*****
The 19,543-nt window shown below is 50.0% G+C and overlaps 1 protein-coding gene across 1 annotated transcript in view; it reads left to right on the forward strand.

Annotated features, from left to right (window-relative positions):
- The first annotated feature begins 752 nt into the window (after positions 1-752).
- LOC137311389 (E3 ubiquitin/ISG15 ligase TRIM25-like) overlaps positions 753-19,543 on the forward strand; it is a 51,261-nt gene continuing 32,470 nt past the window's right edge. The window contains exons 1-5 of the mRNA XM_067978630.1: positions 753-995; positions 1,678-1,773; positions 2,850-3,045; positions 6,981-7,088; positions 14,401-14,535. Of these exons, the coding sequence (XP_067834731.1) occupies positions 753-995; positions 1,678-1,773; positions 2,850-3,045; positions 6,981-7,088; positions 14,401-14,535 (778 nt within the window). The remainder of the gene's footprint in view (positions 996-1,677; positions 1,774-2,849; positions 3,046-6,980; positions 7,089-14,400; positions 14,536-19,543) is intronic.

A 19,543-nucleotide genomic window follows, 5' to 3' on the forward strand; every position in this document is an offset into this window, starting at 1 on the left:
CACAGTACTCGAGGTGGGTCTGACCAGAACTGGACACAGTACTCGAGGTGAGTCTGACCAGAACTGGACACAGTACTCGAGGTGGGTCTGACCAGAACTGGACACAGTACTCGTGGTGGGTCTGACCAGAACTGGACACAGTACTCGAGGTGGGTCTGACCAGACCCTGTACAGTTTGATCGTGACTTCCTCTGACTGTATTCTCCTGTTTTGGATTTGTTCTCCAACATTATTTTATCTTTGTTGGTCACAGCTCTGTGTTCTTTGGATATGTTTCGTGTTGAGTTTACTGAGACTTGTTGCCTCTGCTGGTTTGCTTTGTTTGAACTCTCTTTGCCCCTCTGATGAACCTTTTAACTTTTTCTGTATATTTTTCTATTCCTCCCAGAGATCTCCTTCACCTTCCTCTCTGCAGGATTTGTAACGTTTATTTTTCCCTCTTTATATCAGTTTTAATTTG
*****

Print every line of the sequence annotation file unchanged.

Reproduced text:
The 19,543-nt window shown below is 50.0% G+C and overlaps 1 protein-coding gene across 1 annotated transcript in view; it reads left to right on the forward strand.

Annotated features, from left to right (window-relative positions):
- The first annotated feature begins 752 nt into the window (after positions 1-752).
- LOC137311389 (E3 ubiquitin/ISG15 ligase TRIM25-like) overlaps positions 753-19,543 on the forward strand; it is a 51,261-nt gene continuing 32,470 nt past the window's right edge. The window contains exons 1-5 of the mRNA XM_067978630.1: positions 753-995; positions 1,678-1,773; positions 2,850-3,045; positions 6,981-7,088; positions 14,401-14,535. Of these exons, the coding sequence (XP_067834731.1) occupies positions 753-995; positions 1,678-1,773; positions 2,850-3,045; positions 6,981-7,088; positions 14,401-14,535 (778 nt within the window). The remainder of the gene's footprint in view (positions 996-1,677; positions 1,774-2,849; positions 3,046-6,980; positions 7,089-14,400; positions 14,536-19,543) is intronic.

A 19,543-nucleotide genomic window follows, 5' to 3' on the forward strand; every position in this document is an offset into this window, starting at 1 on the left:
CACAGTACTCGAGGTGGGTCTGACCAGAACTGGACACAGTACTCGAGGTGAGTCTGACCAGAACTGGACACAGTACTCGAGGTGGGTCTGACCAGAACTGGACACAGTACTCGTGGTGGGTCTGACCAGAACTGGACACAGTACTCGAGGTGGGTCTGACCAGACCCTGTACAGTTTGATCGTGACTTCCTCTGACTGTATTCTCCTGTTTTGGATTTGTTCTCCAACATTATTTTATCTTTGTTGGTCACAGCTCTGTGTTCTTTGGATATGTTTCGTGTTGAGTTTACTGAGACTTGTTGCCTCTGCTGGTTTGCTTTGTTTGAACTCTCTTTGCCCCTCTGATGAACCTTTTAACTTTTTCTGTATATTTTTCTATTCCTCCCAGAGATCTCCTTCACCTTCCTCTCTGCAGGATTTGTAACGTTTATTTTTCCCTCTTTATATCAGTTTTAATTTG